Muni Bus Stop Consolidation
- Stop consolidation has made the overall trip faster
- Stop consolidation has made people walk further to catch the bus
- Concern for seniors and people with disabilities walking further to bus stops
- Transit-only lanes are making it difficult for those who need to drive because of family or business reasons, such as taking multiple kids to schools, taking care of elderly parents. This combination of trips made transit less practical
- Signage for required right turns is hard to see at some intersections
- Taxis should be able to make left turns at Mission Street intersections
- Study requested to see where cars diverted from Mission Street go and how they can be helped to get to their destination
- Red transit-only lanes will accelerate or lead to further gentrification
- Required right turn at Cesar Chavez separates the Mission neighborhood and divides the community by creating a psychological and cultural barrier
- Request for a socioeconomic study of project effects on neighborhood
- The project may work for new, younger residents in the Mission, but not for long-time residents or seniors
Community Outreach and Project Noticing
- Project notices were not distributed to a large enough geographic area during the outreach period or prior to implementation
- More people should have been asked about the proposed changes prior to implementation
- The SFMTA listened to concerns but did not “hear” them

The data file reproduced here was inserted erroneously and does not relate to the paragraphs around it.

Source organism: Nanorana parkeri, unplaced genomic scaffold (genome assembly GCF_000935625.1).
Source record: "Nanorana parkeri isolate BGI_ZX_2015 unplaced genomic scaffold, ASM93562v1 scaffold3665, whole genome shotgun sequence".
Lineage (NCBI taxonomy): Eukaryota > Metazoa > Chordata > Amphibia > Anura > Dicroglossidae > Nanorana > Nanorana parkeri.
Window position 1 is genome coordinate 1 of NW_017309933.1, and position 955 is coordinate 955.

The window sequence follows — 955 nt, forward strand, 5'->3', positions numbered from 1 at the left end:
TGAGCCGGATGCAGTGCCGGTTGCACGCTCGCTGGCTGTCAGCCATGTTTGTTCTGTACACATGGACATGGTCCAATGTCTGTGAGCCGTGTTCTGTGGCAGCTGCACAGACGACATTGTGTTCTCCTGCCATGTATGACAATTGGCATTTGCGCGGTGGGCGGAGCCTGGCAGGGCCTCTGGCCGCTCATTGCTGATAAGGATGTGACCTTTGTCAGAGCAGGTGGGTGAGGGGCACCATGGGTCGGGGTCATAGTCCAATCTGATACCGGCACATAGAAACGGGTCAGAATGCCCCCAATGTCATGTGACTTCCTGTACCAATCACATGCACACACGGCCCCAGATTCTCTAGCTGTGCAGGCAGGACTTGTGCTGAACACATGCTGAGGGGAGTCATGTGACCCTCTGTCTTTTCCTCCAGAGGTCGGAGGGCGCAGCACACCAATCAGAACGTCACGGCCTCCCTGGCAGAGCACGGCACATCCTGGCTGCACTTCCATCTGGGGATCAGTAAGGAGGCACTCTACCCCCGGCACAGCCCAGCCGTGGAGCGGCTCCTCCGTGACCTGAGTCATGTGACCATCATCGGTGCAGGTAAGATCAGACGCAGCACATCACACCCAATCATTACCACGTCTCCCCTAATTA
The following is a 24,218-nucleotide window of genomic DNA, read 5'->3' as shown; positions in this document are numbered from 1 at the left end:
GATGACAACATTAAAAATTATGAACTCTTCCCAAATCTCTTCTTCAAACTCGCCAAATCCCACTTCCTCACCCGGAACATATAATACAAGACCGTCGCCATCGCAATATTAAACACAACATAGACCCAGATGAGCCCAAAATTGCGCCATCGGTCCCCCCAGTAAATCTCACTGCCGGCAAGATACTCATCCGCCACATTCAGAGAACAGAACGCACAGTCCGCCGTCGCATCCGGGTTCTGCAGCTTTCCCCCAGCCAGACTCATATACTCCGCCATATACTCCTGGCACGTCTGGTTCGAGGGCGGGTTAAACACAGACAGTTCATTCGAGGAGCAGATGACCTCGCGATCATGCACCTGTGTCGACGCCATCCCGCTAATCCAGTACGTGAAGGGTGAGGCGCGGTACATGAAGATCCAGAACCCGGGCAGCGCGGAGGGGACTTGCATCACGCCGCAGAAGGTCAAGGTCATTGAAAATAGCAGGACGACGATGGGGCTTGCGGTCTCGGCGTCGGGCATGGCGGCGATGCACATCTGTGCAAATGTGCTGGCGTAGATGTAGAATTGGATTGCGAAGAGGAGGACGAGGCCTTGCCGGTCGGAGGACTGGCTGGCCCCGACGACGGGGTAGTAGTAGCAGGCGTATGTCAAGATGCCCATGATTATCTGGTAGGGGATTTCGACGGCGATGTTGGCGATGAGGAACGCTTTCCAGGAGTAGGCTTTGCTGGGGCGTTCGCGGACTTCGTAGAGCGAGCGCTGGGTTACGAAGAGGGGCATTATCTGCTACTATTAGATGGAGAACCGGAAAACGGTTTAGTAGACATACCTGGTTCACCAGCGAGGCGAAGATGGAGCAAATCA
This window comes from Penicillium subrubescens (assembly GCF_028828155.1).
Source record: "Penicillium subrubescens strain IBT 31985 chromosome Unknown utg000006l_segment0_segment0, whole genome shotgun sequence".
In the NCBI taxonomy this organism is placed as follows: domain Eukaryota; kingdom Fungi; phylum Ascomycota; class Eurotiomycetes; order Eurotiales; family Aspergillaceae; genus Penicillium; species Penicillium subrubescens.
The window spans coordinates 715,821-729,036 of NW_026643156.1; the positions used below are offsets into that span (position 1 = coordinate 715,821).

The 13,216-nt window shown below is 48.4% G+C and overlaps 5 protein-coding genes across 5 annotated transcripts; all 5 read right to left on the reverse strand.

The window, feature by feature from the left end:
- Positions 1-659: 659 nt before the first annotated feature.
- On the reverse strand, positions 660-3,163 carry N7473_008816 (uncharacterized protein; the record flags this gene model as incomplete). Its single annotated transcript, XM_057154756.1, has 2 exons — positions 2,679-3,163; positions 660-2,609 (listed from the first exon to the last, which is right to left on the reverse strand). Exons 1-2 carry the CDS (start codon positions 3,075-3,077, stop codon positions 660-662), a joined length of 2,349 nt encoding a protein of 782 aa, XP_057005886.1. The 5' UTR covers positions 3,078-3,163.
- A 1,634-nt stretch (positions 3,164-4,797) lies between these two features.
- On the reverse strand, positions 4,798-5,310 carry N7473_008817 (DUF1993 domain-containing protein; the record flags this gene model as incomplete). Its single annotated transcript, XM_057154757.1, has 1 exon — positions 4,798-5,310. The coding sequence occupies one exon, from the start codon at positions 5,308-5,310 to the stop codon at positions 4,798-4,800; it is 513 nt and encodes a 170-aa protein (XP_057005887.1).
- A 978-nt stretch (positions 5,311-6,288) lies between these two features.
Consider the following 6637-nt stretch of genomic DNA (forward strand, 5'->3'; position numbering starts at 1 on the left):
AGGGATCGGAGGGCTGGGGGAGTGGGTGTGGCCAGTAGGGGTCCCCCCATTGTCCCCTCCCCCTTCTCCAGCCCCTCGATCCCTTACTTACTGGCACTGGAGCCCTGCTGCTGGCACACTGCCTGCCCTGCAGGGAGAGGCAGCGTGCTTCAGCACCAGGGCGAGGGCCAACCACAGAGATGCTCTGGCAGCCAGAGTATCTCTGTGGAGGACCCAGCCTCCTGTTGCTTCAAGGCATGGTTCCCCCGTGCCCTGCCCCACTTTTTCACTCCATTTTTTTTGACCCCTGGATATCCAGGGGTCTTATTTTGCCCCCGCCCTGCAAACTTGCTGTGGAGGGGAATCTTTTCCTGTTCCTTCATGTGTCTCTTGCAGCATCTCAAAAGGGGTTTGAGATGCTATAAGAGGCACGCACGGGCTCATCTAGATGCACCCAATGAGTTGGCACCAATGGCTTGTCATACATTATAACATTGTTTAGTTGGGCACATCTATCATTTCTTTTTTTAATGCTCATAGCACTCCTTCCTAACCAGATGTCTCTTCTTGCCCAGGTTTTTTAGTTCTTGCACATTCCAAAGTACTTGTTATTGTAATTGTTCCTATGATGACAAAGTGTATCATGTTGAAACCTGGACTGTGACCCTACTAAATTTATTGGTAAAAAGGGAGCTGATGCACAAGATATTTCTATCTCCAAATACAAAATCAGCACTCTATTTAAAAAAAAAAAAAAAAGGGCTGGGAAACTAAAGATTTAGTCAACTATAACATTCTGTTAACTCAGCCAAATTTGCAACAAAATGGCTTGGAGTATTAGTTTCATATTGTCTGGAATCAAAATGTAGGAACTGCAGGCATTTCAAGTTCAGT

- We might have been supportive if we had known about the project in advance, but now have a negative opinion of the project and SFMTA
- Desire for more before/after traffic studies to understand changes to traffic patterns and whether project is encouraging more people to take the bus
- Project improvements are only a means to generate more ticket revenue for SFMTA
- Private commuter shuttle buses are too large for Mission neighborhood streets
- Rapid buses should travel on South Van Ness, not Mission Street
- Concern about transit improvements projects in other areas of the city such as Taraval Street and Geary Boulevard
- Given the strong demand for intra-mission travel, there was a desire to re-introduce Jitney services
- Mission Cultural Center was not an appropriate venue for the meeting because it did not stay open late enough for the hearing to continue and enable every voice to be heard.
In addition to the Mission community hearing, the SFMTA also received input from emails, social media, 311 and phone. Similar themes were outlined via these channels. To help ensure all views are heard, the SFMTA will conduct an additional round of surveying in the Mission to gather input from neighbors and Muni customers on the Mission Rapid Project. To further assess business impacts, the SFMTA will also conduct another round of merchant walks in coordination with merchant groups to discuss how the changes are being received by businesses along and near the corridor.
To provide further input please contact email@example.com.